Israel’s broken electoral system needs fixing — fast

JCRC Scene
Matt Goldberg

Matt Goldberg

Such a chaotic political scene in Israel!
We have a retired general, Benny Gantz, being tasked with forming the next government – the first time in 11 years someone other than Benjamin Netanyahu has had that job – after a close election in which neither center-left nor right wing secured enough seats in the Knesset for a natural majority.
We see deals proposed, and rejected. We see calls for unity ignored, and we see a sinking lament as no progress is made, and no one knows what comes next.
Which is exactly what happened six months earlier.
To quote Yogi Berra, “it’s like déjà vu all over again.”
Gantz, leader of the center-left Blue and White party, was given the mandate to form a government last week, after Netanyahu, current prime minister and leader of the right wing Likud, announced he had failed to do so himself.
Their efforts follow the second national election in six months in which neither side has won the 61-seat majority needed to govern in the 120-seat Knesset.
To recap how Israel got into this jam, the country went to a second election in September because, following the first vote, one party, Yisrael Beitenu, led by Avigdor Lieberman, refused to join the governing coalition Netanyahu was trying to cobble together. Lieberman, who has become a kingmaker in Israeli politics, insisted that Haredi (ultra-Orthodox) Jews serve in the army, something to which the religious parties strongly object.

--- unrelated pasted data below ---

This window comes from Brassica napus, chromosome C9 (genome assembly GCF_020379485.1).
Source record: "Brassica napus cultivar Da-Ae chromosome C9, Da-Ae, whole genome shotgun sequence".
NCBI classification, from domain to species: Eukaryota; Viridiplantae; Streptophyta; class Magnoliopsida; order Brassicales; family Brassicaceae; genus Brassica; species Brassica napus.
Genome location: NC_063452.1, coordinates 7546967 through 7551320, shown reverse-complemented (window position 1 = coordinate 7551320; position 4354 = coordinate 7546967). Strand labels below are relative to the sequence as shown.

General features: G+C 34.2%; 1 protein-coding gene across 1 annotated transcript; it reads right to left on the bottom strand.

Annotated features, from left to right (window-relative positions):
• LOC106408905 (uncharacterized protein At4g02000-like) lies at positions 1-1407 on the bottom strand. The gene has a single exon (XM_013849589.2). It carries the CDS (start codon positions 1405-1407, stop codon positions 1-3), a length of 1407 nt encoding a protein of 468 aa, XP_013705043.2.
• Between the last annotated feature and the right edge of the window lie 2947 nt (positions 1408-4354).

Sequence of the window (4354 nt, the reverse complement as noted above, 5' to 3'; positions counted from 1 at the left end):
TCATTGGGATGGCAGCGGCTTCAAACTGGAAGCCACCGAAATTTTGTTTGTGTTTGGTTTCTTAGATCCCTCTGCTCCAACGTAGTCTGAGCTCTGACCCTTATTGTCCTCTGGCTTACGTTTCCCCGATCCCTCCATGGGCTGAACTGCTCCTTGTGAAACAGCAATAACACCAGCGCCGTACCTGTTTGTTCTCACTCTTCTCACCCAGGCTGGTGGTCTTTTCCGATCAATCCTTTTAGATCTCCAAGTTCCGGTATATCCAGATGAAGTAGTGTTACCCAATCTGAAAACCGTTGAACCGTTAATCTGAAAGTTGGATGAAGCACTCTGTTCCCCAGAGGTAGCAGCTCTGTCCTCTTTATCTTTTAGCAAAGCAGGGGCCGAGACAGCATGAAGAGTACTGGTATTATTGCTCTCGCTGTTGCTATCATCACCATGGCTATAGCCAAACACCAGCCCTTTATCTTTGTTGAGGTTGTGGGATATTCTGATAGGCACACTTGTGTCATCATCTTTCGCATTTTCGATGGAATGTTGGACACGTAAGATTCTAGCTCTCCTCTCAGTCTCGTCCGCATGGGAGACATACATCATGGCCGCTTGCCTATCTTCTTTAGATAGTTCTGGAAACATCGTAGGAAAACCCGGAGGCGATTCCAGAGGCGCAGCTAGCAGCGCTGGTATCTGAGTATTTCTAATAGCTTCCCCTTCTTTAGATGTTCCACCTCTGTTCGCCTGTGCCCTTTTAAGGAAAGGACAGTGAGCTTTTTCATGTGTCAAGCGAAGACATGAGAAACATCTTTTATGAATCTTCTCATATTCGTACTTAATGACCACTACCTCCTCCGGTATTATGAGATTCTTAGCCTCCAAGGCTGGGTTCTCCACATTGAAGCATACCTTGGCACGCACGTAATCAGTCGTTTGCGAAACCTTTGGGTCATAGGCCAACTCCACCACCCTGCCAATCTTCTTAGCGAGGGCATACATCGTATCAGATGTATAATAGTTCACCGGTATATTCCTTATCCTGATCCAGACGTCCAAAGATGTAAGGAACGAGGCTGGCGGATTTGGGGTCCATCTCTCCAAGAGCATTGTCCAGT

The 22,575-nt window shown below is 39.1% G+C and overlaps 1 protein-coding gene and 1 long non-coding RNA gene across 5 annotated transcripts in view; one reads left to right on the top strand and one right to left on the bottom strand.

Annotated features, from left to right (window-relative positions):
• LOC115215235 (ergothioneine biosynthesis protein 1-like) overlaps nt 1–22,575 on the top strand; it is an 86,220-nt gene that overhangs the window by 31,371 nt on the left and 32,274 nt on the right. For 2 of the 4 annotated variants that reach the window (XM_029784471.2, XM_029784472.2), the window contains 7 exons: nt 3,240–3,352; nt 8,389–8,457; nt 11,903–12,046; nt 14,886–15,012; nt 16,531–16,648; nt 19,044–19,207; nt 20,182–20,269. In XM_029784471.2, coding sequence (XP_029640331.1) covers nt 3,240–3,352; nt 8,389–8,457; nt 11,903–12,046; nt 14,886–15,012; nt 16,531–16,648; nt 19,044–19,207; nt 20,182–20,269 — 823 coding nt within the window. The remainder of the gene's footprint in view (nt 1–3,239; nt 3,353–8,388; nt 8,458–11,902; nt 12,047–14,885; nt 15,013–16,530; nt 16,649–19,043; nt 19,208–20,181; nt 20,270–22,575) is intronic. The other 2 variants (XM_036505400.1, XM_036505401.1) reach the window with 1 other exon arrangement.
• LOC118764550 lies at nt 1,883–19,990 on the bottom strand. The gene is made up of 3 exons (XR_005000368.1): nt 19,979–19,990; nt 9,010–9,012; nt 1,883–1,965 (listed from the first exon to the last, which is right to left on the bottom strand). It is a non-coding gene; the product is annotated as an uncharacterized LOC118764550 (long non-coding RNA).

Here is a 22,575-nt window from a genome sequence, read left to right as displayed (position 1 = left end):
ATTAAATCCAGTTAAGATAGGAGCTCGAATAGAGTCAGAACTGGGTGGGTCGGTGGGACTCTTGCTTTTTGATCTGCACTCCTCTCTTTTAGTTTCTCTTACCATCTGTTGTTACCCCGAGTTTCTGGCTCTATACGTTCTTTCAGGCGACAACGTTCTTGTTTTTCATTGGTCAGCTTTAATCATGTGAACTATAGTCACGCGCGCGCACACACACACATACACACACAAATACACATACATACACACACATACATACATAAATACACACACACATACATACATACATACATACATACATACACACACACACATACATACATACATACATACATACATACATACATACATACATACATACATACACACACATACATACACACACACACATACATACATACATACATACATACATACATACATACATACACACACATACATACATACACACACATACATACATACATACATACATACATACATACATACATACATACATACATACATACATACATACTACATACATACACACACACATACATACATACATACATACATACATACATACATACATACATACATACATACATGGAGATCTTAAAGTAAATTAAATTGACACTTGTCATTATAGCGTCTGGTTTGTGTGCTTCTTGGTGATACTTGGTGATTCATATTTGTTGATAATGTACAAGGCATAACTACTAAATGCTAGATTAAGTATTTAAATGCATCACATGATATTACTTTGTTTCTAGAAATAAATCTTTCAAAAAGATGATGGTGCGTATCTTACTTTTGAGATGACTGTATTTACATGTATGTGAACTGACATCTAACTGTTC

Deadlocked, the country went to a second vote, and even though Blue and White narrowly defeated Likud at the polls, winning 33 seats to 32, the president of Israel, Reuven Rivlin, who decides which party gets the first shot at trying to form a government tasked Netanyahu with the job, believing he had a better chance for success.
Turns out, he didn’t. The prime minister, who is facing the likely prospect of a criminal indictment on corruption charges, couldn’t convince Gantz to join a national unity government. The general refuses to share power with a man who has dark legal clouds hanging over his head.
Stymied, Netanyahu was forced to hand the mandate back to Rivlin who has now given it to Gantz. Unfortunately, his chances of success are about as good, and maybe a little worse, than his counterpart.
If he fails, Rivlin could conceivably give the mandate to a Member of Knesset (MK) who might prove more persuasive than Netanyahu or Gantz. Or he might just call for a – wait for it – third election.
Confused? Yes, so are most people.
Nobody can agree on a government, but it seems as though everyone can agree that a third election would be a national disaster – something that should be avoided at all costs.
The problem is there is no guarantee that a new election would yield a clear path to a new government. The results could be the same as they are now, maybe even murkier.
But two things we know for sure: Netanyahu, Israel’s political magician for over a decade, is not nearly the force he once was, and Gantz, though his power is ascending, is still not strong enough to govern on his own.
Israel cannot move forward with a caretaker government; the consequences for security, the economy, and international and domestic affairs are too dangerous to consider.
As American Jews, sitting on the sidelines watching this mess unfold is frustrating, not to mention heart wrenching, but we’re also learning a hard lesson: Israel’s political system is broken. The percentage of the national vote needed for a political party to enter the Knesset is 3.25 percent. That’s way too low and part of the cause for the current paralysis. Too many parties can win seats in the parliament, leaving coalition building as the only means for running the country.
Whenever the next government is seated, its first order of business ought to be fixing the electoral system so such long-lasting chaos can never happen again.

Matt Goldberg is the director of the Jewish Community Relations Council.

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